The following has been lifted unashamedly from Guido Fawkes website, Order-Order.com
On Saturday morning The Guardian decided to give UK Uncut a front page boost. The protestors managed to shut down three dozen of the 1,720 branches of Barclays bank. Surprised they found any branches to occupy given Saturday opening hours.
The gist of the shabby story was Barclays bankers are evil tax dodgers. The evidence was a hatchet job with the paper making the spurious claim that Barclay’s only paid 1% tax on their £11.6 billion profits. In arriving at a profit before tax figure of £11.6 billion, The Guardian has added the profit from the ongoing business (£4.5 billion) to profits from a disposed business (£726 million) and the gain made on disposal of that business (£6.3 billion) to reach a total of £11.6 billion.
What they chose to ignore however was the total tax take Barclay’s had to pay; payroll taxes, bank levy, non-recoverable VAT, employers NI, SDRT and so on. Over the weekend Tim Worstall and the FCA Blog tore chunks out of the piece:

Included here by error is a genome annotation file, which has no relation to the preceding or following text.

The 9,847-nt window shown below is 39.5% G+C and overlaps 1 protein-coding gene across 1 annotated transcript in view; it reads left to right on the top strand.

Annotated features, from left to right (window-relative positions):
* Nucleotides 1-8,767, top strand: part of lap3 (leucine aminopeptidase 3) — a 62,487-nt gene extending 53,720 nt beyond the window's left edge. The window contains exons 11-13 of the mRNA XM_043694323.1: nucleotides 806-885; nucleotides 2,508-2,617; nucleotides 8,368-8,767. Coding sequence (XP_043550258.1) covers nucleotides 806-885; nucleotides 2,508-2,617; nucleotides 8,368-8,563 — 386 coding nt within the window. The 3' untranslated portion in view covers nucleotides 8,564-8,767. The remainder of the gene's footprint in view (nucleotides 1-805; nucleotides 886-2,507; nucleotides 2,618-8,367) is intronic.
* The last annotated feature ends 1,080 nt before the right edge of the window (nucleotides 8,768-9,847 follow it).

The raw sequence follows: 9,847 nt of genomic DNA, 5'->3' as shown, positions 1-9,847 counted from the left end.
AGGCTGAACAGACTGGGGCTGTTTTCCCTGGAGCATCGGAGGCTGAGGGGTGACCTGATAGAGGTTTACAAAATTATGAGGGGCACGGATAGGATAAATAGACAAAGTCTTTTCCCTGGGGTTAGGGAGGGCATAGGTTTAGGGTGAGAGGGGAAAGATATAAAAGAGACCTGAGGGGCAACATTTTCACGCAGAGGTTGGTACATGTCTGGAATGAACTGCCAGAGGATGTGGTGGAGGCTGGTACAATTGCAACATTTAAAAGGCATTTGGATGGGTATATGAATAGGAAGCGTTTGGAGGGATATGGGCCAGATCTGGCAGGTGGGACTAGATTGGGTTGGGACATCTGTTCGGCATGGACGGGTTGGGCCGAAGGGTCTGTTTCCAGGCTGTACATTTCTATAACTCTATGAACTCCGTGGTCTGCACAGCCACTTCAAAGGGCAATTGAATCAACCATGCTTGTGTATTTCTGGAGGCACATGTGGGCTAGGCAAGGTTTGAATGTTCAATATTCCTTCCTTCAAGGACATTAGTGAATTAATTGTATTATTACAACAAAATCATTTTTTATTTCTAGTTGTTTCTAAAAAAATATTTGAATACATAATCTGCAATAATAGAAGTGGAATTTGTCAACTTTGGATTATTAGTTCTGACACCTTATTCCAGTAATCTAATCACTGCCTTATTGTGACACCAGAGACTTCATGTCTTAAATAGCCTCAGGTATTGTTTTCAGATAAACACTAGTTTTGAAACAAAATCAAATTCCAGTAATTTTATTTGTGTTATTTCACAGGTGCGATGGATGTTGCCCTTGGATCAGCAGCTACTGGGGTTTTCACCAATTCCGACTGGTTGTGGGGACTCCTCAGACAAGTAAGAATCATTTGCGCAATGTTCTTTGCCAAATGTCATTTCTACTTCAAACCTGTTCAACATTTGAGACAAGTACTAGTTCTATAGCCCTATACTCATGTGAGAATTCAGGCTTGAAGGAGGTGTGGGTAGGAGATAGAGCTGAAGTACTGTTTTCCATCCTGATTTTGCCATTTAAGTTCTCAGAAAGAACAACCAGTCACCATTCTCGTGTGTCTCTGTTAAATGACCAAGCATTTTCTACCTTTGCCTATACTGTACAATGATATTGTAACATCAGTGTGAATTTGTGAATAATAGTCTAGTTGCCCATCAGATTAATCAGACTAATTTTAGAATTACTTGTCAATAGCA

The article compares the cash paid to HMRC in respect of UK corporation tax in 2009 (£113 million) to the profits generated by the consolidated Barclays group worldwide in 2009. In the UK, tax is paid in arrears, so 2009 taxes would relate to widespread 2008 losses, not 2009 profits.
Multinational companies such as Barclays pay tax in a number of jurisdictions. Generally speaking Barclays only pays UK corporation tax on profits it generated in the UK. Anything earned outside the UK doesn’t get taxed here. So it’s a howler to compare the UK corporation tax payment to the global consolidated profit. Most of those profits were taxed where they were made.
In 2002 (under Gordon Brown, Chuka), the UK government introduced the substantial shareholdings exemption, a corporation tax exemption for UK businesses disposing of a substantial shareholding in a part of their business. The idea was that businesses should be able to restructure their businesses without having to worry about chargeable gains implications. Barclays are heavily criticised by The Guardian for using it. The last time that Guido saw this being used was by the, err, Guardian Media Group to save themselves some £60 million of taxes in 2008: